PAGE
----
Brands need to stand out from the pack. They must be better, different, cheaper or else they will not be around for very long. To find the competitive space your brand can win, I want to introduce the venn diagram I will use to show each type of competitive situation you will play in. The first circle should list out everything the consumer wants, the second circle then lists out everything your brand does best and finally the third circle lists out everything your competitor does best.
To find your brand’s winning zone, you match up what consumers want with what your brand does best. This is the ideal space for your brand to find and then own.
Your brand will not survive the losing zone where your brand tries to play in the space where your competitor does it better than your brand. While you can battle your competitor in the short term, you will eventually lose by going into the space where they can beat you.
As markets mature, with competitors copying each other, it becomes harder to be ‘better’ with a definitive product win, leaving you to play in the risky zone, which is the space where you and your competitor are both meeting the consumers needs in a relative tie. The tie is important to understand, because brands can still win the tie by making their brand seem ‘different’ enough so that consumers perceive the brand to be better. Perception becomes reality. The way to win the risky zone is to be the first to capture and defend the space or win with innovation and creativity or find ways to build a deeper emotional connection.
Sadly, I do have to always mention the dumb zone, where two competitors “battle it out” in the space where consumer do not care. One competitor says, “We are faster” and the other thinks, “We are just as fast”. All of a sudden a competitive war start. Yet, no one bothered to ask the consumer if they care.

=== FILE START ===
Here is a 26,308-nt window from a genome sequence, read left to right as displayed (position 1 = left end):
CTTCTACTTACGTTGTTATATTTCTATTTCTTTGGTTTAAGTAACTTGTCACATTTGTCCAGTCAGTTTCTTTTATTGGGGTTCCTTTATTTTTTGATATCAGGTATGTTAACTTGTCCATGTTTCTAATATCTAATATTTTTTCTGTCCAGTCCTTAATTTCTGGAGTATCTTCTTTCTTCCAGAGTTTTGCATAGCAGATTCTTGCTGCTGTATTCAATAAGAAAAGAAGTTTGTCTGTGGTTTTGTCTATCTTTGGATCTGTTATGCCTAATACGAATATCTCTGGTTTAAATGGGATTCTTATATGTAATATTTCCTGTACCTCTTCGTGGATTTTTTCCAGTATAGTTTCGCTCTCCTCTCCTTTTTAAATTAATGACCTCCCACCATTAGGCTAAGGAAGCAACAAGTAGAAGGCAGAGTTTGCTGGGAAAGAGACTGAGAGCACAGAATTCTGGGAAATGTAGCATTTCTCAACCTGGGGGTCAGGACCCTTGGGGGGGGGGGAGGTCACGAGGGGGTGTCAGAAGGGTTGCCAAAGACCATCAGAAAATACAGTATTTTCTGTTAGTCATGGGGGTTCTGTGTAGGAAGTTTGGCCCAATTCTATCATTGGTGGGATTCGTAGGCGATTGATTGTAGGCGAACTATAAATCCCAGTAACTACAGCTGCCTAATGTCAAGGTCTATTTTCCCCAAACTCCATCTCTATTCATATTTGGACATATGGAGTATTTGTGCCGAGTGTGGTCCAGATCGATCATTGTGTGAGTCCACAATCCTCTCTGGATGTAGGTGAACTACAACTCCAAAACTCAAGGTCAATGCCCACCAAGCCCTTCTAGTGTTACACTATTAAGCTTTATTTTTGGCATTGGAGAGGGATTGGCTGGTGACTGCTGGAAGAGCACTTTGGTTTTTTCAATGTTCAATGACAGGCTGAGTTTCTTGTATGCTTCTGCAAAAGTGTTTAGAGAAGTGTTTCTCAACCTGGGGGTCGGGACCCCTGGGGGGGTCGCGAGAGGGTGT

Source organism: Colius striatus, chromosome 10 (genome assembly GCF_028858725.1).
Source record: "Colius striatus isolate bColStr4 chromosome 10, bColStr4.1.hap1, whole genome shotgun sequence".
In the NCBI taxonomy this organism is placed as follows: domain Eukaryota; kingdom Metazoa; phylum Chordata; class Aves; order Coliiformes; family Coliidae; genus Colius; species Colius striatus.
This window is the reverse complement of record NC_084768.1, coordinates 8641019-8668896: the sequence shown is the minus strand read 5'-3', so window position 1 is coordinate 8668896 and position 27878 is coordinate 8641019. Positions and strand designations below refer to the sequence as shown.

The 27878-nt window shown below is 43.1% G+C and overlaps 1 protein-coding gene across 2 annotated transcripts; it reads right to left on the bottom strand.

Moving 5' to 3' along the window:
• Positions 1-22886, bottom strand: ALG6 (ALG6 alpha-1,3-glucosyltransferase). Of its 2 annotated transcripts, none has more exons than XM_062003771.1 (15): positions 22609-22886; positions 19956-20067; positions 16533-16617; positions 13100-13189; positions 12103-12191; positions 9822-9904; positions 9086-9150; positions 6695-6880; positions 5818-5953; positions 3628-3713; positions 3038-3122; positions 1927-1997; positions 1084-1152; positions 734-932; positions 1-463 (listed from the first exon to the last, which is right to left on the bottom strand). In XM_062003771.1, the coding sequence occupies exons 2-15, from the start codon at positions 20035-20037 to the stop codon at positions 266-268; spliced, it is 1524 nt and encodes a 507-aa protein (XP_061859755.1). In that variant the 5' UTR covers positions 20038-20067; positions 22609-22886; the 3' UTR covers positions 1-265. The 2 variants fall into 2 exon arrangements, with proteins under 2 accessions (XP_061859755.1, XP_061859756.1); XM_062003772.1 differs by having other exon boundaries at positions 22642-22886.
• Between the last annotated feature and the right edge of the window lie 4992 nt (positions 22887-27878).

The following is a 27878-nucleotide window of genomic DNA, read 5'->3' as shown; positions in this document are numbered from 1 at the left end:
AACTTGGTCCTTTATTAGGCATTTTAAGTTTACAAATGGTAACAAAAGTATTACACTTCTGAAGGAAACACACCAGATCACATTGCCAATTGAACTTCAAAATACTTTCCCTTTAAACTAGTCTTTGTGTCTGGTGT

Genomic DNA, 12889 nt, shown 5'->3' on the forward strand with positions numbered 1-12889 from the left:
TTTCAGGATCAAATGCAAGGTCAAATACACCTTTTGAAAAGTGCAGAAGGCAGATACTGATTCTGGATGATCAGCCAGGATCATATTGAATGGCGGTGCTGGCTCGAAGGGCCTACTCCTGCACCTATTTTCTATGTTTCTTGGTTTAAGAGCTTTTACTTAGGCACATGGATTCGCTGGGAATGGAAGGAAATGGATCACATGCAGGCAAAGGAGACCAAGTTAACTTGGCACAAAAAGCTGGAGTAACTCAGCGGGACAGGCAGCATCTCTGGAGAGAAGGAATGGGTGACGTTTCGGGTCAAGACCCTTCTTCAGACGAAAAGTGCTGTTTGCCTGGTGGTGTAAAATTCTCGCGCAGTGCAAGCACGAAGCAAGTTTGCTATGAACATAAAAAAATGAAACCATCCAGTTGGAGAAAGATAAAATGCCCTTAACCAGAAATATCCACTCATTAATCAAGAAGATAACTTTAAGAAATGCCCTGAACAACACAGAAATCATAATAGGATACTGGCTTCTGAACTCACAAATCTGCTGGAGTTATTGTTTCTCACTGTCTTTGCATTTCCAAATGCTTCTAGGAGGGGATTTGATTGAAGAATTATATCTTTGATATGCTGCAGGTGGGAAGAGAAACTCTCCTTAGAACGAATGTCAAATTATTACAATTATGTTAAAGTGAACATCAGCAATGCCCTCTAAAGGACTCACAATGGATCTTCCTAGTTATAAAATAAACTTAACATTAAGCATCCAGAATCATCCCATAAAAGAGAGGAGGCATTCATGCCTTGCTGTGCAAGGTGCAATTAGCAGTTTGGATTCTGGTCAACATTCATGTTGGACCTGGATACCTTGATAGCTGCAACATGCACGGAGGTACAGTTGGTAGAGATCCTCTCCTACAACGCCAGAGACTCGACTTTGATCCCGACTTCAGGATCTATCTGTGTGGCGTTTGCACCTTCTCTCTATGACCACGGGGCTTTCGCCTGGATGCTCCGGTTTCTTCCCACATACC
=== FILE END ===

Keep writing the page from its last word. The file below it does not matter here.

In brand management, we never experience pure isolation. Even in a so-called blue ocean situation quickly turns to red ocean. The moment we think we are alone, someone is watching thinking they can do it better than we can. To win the competitive battle, you have to find a unique selling proposition for your brand, that distinguishes you from others. Ignoring the competition, believing all that matters is the consumer, is a naive way to lose. Competitors force us to sharpen our focus, tightening our language on the brand positioning we will project to the market.
The Consumer Benefits Ladder
The Consumer Benefits Ladder helps turn your brand’s features into consumer benefits. You should stop thinking about what your brand does and start thinking about what your consumer gets.
The 4 steps to build a Consumer Benefits Ladder:
- Leverage all available research to brief the team, helping define the Consumer Target Profile with consumer insights, need states and the consumer enemy.
- Brainstorm all the possible Brand Features that your brand offers, plus any brand assets. Make sure that these features give your brand a competitive advantage.
- Move up to the Functional Benefits by putting yourself in the shoes of the consumer and for each feature on your list, ask “so if I am the consumer, what do I get from that?” Challenge yourself to come up with better benefits by asking the question up to 5 times, pushing the answers into a richer zone.
- Then move up to the Emotional Benefits by looking at each functional benefit and then ask “so if I am the consumer, how does that make me feel?” As you did in step 3, keep asking the question until you see a deeper emotional space that you can play in and own.
Sorting through the benefits
When you conduct the benefits brainstorm on your brand, use the Consumer Benefits Ladder worksheet to focus the team’s thinking. Like any brainstorm, you will end up more choices than you can use. Here is an example of the output of a Consumer Benefits Ladder worksheet for Gray’s Cookies.
Narrow down the list by sorting through the benefits to find those that are the most motivating to consumers and own-able for your brand. You can use the grid on the next page to evaluate. You will notice that the zones match up to the venn diagrams I showed in the Strategic Thinking chapter.
- You can see on the grid how The ‘Guilt free’ consumer benefit offers the highest potential as it is highly motivating and highly own-able for the brand. This is the winning zone.
- The consumer benefit of ‘New favorite cookie’ is highly motivating, but falls into the losing zone, as it would be owned by the power player competitor brands in the category.
- The ‘Feel more confident’ benefit falls into the risky zone. To win this zone, the brand would need to use speed-to-market, creativity or leveraging emotional marketing.
- Avoid the dumb zone, where the benefit shows up low on motivating and potential ownership. In this case, ‘More comfort in choices’ is neither motivating or own-able.
Go find your winning space
Here is a workshop we run on Brand Positioning that looks at both the creative and media sides of reaching consumers.
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